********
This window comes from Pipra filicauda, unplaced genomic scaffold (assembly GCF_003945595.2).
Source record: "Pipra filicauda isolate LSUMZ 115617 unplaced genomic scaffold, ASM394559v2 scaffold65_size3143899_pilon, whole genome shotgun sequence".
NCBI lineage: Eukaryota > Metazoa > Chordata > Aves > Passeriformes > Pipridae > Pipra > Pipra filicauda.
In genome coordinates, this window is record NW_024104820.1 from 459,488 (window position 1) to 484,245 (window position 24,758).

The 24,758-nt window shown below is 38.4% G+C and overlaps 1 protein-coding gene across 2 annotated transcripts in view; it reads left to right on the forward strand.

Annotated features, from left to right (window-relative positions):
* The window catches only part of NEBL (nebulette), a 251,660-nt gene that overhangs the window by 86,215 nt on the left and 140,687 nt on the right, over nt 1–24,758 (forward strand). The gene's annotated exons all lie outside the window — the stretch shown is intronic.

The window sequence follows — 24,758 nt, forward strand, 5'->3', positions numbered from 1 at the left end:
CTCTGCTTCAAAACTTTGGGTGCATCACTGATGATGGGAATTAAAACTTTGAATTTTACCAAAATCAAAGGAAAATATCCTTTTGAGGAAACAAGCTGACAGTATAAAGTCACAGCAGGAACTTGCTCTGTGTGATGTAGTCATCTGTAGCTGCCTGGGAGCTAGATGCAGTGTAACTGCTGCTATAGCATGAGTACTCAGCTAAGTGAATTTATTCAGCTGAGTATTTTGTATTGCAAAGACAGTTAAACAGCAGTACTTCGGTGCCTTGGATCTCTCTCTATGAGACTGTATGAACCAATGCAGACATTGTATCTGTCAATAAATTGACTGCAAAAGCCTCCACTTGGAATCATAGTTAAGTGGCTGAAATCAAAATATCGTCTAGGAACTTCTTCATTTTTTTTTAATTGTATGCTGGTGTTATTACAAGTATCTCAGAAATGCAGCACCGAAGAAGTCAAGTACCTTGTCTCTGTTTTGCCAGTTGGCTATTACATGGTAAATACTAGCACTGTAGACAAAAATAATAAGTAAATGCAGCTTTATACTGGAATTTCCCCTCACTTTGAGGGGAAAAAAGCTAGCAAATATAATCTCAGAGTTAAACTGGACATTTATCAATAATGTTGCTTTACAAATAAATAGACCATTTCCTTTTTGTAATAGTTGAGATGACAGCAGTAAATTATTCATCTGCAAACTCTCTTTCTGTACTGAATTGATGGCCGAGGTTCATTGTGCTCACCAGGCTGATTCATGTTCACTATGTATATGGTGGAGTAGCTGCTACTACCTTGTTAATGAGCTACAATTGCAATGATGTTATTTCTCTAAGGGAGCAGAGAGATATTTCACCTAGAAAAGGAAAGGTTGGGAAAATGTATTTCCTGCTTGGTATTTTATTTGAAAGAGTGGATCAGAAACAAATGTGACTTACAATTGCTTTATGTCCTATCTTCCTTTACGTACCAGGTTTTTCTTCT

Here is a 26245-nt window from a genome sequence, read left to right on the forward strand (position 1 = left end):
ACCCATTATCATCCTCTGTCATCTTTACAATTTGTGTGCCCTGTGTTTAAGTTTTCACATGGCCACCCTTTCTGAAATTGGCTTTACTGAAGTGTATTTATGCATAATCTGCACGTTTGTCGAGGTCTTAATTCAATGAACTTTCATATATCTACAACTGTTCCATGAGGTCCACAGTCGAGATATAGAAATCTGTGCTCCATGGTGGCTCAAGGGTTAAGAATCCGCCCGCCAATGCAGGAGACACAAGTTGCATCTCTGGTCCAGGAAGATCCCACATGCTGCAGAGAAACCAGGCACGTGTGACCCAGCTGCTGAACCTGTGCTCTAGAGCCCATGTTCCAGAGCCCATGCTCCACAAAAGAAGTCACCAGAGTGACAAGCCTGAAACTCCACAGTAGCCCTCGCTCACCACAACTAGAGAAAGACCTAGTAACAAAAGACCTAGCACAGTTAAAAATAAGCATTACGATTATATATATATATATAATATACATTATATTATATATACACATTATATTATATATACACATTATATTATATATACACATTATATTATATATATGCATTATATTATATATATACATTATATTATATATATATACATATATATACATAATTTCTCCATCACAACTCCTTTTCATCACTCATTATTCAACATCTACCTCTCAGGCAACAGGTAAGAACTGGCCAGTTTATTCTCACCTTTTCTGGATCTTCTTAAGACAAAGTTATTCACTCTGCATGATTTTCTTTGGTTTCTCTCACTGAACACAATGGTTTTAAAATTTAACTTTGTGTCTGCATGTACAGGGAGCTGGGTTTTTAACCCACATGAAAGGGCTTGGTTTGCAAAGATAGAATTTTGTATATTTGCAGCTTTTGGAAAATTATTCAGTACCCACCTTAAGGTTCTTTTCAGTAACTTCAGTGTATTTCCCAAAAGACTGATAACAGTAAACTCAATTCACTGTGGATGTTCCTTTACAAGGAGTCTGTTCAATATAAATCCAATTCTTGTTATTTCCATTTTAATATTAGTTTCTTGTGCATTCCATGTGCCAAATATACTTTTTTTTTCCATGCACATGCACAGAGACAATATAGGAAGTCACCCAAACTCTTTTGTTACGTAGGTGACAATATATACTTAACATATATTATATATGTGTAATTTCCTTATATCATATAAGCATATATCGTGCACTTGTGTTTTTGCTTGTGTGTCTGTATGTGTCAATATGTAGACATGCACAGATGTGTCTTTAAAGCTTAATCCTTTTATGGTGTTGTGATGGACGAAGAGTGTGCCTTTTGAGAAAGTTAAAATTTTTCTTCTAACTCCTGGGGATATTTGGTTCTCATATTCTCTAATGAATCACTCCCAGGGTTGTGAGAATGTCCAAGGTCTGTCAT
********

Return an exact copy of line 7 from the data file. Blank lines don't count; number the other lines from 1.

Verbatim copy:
* The window catches only part of NEBL (nebulette), a 251,660-nt gene that overhangs the window by 86,215 nt on the left and 140,687 nt on the right, over nt 1–24,758 (forward strand). The gene's annotated exons all lie outside the window — the stretch shown is intronic.